Later, the team, who today enjoyed the help of Mathias today on the track, comes along and thanks him with a huge amount of beer cans and energy drinks. At 2:00 h at night – everywhere is still screwed and it is a hell of a noise – we go to bed. At 5:15 h in the morning we get up to drive behind Mathias, as agreed, to the starting point of the next stage.
Here, however, the problems begin: as a non-race truck we cannot drive out at the main exit of the bivouac as planned but must use the side entrance. When we finally fought our way, Mathias is already gone. We therefore follow two Kamasz Race Trucks: Kamasz has been leading the truck teams with its 4 trucks for many years due to a lot of sponsorship by the Russian state and European technology, e.g. MAN engines. What can go wrong if we follow the leading team through the dark of the night to the starting point? Again a very moving experience: in the dark the cell phones of the spectators from the street ditch flash everywhere, at intersections the police blocked everything so that we race behind the Kamasz in high-speed through the dark night.
Although the rating has not even started, it is already about speed: Shujaa gives everything …. I did not know we could be so fast. Our consumption is over 60 liters / 100 km and yet the Kamasz Race Trucks with twice as much power and half as much weight are of course faster than us. At some point in the plane, we catch up with one of the Kamasz again. Just weird, somehow the starting point had to be here already, but we continue with our high-concentration drive through the dawn with high-speed. When the Kamasz then stops at a gas station, something is definitely not right. We ask at the gas station and find out that we have already passed the starting point of today’s section some 40 km before. Since it is now too late for the return to the starting point, we position ourselves on the roadside in the immediate vicinity of the Peugeot service team on the track and have breakfast first.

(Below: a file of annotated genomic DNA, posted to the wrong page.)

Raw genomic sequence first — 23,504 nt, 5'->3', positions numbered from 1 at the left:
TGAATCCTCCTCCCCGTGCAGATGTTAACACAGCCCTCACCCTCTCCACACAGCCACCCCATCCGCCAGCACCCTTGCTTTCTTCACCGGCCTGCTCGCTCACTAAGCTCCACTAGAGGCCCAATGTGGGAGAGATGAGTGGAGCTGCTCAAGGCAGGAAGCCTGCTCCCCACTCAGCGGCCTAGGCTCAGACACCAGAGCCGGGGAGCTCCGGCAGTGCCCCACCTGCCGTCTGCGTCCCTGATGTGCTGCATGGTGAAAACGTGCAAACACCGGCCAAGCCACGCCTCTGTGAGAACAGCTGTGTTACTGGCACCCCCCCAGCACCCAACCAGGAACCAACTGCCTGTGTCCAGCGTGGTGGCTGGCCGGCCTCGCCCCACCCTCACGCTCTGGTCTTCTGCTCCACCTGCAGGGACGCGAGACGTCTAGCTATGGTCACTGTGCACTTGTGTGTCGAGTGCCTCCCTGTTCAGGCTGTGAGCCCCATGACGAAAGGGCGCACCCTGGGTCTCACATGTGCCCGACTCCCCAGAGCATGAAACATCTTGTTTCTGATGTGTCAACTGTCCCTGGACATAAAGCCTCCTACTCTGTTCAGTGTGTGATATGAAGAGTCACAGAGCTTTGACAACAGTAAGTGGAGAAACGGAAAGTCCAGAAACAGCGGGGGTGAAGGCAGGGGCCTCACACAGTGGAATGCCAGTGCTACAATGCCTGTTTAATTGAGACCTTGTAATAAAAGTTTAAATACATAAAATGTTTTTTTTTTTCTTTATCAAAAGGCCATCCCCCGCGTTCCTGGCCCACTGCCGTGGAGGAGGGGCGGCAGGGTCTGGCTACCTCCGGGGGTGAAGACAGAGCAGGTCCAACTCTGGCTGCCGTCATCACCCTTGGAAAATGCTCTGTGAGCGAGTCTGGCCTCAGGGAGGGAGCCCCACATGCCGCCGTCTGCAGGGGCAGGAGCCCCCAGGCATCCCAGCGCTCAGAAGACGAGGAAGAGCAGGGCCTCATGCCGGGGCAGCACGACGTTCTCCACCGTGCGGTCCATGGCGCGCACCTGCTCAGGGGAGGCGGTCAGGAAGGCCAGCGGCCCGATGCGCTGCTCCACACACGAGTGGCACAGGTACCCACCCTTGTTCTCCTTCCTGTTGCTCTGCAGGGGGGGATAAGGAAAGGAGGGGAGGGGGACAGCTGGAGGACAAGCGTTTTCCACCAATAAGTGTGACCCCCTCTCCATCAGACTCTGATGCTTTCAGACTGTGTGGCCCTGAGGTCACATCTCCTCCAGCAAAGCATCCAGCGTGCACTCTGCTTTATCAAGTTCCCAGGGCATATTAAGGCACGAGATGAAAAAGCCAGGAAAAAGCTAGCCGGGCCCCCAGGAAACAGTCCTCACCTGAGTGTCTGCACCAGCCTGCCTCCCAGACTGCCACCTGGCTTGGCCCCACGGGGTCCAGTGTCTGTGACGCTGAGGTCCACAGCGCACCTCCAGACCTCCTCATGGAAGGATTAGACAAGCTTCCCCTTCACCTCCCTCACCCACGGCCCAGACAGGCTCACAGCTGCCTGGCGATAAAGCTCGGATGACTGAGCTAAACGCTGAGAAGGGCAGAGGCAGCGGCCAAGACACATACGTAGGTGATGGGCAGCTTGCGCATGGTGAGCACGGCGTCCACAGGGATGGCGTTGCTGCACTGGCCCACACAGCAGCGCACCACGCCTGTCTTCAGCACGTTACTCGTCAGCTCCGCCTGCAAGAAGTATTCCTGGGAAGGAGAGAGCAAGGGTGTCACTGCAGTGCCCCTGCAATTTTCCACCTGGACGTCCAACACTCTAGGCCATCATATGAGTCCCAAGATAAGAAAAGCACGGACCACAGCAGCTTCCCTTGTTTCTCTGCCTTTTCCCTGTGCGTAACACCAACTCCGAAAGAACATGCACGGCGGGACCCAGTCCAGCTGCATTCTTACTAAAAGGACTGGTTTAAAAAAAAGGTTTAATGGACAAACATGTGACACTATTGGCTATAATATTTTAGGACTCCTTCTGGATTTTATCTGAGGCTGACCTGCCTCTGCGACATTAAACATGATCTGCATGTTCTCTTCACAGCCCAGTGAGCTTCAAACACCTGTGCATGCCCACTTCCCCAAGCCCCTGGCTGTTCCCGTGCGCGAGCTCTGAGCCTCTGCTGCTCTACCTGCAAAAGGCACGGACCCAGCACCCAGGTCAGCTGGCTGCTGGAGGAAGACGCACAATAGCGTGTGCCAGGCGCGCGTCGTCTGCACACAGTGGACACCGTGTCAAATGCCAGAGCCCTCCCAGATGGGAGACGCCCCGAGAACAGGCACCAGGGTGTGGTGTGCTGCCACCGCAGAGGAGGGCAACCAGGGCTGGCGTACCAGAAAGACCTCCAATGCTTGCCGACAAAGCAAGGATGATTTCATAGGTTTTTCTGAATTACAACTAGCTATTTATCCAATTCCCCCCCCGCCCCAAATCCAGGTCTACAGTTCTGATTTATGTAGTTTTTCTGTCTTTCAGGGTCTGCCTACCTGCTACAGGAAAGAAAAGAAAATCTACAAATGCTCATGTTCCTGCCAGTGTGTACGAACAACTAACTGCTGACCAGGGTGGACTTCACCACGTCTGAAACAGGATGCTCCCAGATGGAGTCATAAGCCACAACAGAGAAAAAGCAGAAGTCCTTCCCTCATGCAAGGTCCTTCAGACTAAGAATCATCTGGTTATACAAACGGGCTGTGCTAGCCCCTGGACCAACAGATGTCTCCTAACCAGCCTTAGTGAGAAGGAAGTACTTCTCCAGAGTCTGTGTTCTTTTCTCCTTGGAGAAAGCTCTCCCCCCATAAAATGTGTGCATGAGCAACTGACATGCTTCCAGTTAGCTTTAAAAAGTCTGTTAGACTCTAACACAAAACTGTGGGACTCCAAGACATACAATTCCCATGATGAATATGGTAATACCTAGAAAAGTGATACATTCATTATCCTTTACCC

After an hour, the first race cars pass by (Peugeot is again leading this year), which started even earlier than the trucks. We get fascinating service scenes on the track and right next to us the vehicles pass by with high speed. After just over 3 hours, our two MAN service trucks pass by and we drive to a meadow for a photo shooting. In addition to some food provisions (mustard gherkins and Bavarian sausages), we also get t-shirts as souvenirs. Although we were only together for 24 hours, it’s hard to say goodbye. We have already felt like an integral part of the team, and although I’m rarely sentimental, my feelings come up. The service teams continue south to the next bivouac, we are turning north and soon find a place to stay to recover from the formidable experiences of the past 24 hours.
In the next few days, I think a lot about the Dakar and increasingly a new goal in mind is building up. One day in my life, I want to race the Dakar with a race truck and ideally with my own service team. Of course, this is just a dream at first, but to stop working before the age of 50 and making a world trip with an expedition mobile has also started with a dream. Future will tell.